Fatigue: Biomedicine, Health & Behavior - Volume 7, Issue 2, 2019

From MEpedia, a crowd-sourced encyclopedia of ME and CFS science and history

Titles and abstracts for the journal, Fatigue: Biomedicine, Health & Behavior, Volume 7, Issue 2, 2019.

Volume 7, Issue 2, 2019[edit | edit source]

  • Myalgic encephalomyelitis and chronic fatigue syndrome case definitions: effects of requiring a substantial reduction in functioning

    Abstract - Background: Current case definitions for myalgic encephalomyelitis (ME) and chronic fatigue syndrome (CFS) require an individual to report a ‘substantial reduction’ in activity levels, when compared to premorbid functioning. However, little guidance is provided on how to measure these reductions, as well as what level of reduction should be deemed ‘substantial,’ leading to inconsistencies in how this criterion is applied across research settings. Purpose: The current study examined the influence of substantial reduction criterion on case definitions. Method: The current study analyzed an international convenience sample of 1002 individuals with ME or CFS, 53 healthy controls, and 260 controls with other chronic illnesses. Results: Findings indicated that the utility of the substantial reduction criterion varied by case definition, with more stringent case definitions not needing this criterion to identify cases. Conclusion: These results suggest that the requirement of a substantial reduction in functioning may be redundant when case definitions specify that individuals must endorse a set of core symptoms at specified frequency and severity levels.[1]

  • Serum histidine is lower in fatigued women with multiple sclerosis

    Abstract - Background: Disabling persistent perceived fatigue occurs in 50% of people with multiple sclerosis (MS), but mechanisms are poorly understood. Low histidine could contribute to fatigue since it is the neurotransmitter histamine precursor and low serum levels are reported in other diseases where fatigue is common (e.g. breast cancer, kidney disease, diabetes). Serum histidine is also inversely correlated with proinflammatory cytokines (e.g. TNF, IFN-y), which have been linked to MS fatigue. Purpose: To determine if serum histidine is low in fatigued women with MS, and if histidine is related to differences in proinflammatory cytokines. Methods: Participants were classified as having elevated (n = 19) or normal (n = 18) perceived fatigue based on a median sample split using Profile of Mood States fatigue scale scores, with the elevated fatigue group having scores >7. Histidine and gene-expression of TNF, IFN-y, and leptin were assayed from a serum sample. Results: After adjustment for depression, serum histidine was significantly lower in women with MS with elevated fatigue, compared to normal fatigue (64.57 vs. 70.48 nmol/mL, p = .048, g = 0.75). There were no differences between groups in cytokine expression (all p > .24). Gene expression of TNF correlated with histidine only in people with normal fatigue (r = .51, p = .034), while no other cytokines related to histidine levels. Conclusions: These results provide evidence that serum histidine is lower in fatigued women with MS, but the study did not find a relationship between histidine and TNF, IFN-y, or leptin gene expression.[2]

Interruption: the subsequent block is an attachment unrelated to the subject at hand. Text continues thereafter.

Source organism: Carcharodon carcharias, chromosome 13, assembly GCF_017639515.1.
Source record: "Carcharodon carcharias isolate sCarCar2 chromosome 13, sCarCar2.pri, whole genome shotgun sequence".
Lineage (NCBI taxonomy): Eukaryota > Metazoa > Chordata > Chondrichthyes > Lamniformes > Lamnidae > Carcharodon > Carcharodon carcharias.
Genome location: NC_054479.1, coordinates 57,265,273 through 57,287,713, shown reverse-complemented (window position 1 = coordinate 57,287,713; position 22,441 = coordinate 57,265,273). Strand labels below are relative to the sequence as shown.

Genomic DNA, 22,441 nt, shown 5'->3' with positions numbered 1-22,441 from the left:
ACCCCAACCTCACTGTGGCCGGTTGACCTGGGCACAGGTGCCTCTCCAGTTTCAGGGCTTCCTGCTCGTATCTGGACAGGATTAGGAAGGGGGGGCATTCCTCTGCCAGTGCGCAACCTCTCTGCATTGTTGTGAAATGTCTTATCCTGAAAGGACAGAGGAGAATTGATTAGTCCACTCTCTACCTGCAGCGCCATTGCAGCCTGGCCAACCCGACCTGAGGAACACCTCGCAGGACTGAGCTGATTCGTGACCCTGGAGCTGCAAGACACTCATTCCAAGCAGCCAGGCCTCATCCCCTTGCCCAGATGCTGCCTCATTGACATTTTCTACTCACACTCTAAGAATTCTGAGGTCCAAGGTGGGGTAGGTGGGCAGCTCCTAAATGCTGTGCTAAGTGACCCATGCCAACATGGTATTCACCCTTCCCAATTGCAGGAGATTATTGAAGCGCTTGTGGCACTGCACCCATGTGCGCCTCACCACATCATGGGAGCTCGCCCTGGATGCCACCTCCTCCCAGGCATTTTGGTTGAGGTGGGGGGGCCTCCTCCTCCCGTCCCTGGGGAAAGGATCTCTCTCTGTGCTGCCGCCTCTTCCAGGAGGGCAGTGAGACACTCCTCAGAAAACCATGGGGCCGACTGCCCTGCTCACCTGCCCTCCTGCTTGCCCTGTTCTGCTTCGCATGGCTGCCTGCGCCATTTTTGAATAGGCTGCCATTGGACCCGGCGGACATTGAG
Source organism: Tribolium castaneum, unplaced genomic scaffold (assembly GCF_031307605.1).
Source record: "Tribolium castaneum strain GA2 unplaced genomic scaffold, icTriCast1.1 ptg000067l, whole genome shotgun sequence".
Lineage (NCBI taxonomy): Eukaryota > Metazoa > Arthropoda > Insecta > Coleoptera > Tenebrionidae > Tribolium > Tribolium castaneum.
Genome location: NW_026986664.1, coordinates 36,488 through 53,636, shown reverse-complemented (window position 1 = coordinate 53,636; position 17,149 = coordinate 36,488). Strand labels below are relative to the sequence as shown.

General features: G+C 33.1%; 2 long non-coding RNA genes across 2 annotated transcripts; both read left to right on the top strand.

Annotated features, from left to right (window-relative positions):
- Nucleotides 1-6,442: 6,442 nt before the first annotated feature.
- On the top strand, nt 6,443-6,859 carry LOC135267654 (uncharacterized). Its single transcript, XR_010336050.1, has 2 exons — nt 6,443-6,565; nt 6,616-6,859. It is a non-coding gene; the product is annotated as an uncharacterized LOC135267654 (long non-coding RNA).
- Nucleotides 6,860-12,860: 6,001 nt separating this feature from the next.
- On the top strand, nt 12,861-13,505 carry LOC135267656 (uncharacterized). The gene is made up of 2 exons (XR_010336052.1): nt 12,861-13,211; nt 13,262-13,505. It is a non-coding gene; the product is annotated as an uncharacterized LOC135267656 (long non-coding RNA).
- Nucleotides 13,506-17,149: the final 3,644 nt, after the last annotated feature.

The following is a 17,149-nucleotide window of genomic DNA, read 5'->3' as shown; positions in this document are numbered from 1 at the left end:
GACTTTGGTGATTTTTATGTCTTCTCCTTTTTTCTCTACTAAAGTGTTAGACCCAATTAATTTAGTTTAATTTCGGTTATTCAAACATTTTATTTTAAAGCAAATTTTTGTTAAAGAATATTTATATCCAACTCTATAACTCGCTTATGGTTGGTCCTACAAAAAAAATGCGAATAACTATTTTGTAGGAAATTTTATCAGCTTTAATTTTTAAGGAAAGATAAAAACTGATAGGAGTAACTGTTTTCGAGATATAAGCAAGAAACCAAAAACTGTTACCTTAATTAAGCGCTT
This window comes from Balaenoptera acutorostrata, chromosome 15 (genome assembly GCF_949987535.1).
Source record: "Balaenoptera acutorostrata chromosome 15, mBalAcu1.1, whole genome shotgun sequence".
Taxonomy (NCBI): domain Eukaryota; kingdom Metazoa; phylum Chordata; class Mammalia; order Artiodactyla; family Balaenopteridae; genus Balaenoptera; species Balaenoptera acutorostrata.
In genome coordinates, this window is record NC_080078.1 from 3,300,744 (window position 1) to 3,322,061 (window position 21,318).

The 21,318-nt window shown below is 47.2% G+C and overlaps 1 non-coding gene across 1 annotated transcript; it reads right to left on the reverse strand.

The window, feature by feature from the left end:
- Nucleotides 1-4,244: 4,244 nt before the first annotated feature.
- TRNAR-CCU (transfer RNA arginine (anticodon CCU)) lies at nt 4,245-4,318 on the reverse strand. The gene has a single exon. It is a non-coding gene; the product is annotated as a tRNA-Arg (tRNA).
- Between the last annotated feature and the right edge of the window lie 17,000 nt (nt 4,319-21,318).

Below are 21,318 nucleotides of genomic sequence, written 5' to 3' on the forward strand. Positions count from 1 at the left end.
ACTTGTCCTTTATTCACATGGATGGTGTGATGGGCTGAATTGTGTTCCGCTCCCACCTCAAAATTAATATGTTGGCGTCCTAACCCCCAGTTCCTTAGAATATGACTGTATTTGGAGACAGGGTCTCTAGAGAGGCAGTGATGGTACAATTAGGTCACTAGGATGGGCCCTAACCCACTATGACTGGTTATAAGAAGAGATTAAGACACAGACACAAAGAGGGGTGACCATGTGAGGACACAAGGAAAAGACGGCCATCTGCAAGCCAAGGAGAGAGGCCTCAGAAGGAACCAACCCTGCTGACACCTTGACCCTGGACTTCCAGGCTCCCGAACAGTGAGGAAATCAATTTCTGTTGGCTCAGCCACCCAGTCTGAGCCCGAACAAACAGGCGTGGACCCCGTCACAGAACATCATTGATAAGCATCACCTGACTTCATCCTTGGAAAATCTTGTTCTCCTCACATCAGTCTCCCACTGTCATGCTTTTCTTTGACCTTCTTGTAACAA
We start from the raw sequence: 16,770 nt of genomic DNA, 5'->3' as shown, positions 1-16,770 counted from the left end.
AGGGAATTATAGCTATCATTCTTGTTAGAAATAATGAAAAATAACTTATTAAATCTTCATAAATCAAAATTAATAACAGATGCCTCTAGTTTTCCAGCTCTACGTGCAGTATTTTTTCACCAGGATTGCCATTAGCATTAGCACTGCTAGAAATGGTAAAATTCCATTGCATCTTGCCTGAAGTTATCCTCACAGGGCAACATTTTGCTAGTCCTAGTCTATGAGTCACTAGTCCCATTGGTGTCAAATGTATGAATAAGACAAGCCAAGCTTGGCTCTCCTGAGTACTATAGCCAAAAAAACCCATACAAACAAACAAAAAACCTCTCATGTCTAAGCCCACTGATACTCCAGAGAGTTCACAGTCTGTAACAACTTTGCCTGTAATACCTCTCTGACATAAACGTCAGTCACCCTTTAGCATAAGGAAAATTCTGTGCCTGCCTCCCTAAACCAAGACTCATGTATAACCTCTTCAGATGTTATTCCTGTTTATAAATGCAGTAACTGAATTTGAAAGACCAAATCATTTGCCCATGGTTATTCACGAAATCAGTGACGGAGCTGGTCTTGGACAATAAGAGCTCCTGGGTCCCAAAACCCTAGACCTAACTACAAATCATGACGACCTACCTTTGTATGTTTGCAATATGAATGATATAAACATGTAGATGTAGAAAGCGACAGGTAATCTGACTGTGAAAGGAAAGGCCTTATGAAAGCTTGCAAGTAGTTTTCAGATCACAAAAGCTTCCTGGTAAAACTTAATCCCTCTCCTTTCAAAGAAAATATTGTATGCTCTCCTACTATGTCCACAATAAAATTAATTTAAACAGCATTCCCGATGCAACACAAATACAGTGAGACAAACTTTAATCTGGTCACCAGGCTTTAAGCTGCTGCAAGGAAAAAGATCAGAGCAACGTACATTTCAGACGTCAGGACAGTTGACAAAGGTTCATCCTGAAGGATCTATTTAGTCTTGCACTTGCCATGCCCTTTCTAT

• Deciphering fatigue factor in chronic hepatitis B infection

    Abstract - Background: With success in treating hepatitis C disease, chronic hepatitis B infection will be given more attention here forward. Whereas prevention of late morbidity with chronic hepatitis B infection is an admirable goal, the benefit for treating chronic carriers who lack determinable advances in their liver disease remains a debate. Purpose: Fatigue, as a symptom, is one of several clinical complications that may be useful to assess the treatment of relatively asymptomatic chronic carriers. This narrative review assesses the current status for assessment of fatigue in this context. Methods: A literature review was conducted of citations intersecting fatigue and hepatitis B as found in PubMed, EMBASE, CINAHL Plus, and the Cochrane Library. Results: Fatigue measurement can be direct or indirect with the assistance of several survey instruments, but there is a lack of universal adoption of any one or more. Nevertheless, there appears to be a consensus that worse fatigue scores are associated with increased hepatitis B-associated morbidity. There is no clear consensus about which quality of life indicators will serve treatment studies best. Conclusion: Studies of treatment that assess fatigue and other clinical symptoms as outcomes must be properly matched and controlled. The combination of clinical and/or biochemical measures should have uniformity and consensus among scientists.[3]

  • The relation between fatigue severity and anxious arousal, negative affect, and emotion dysregulation among adult e-cigarette users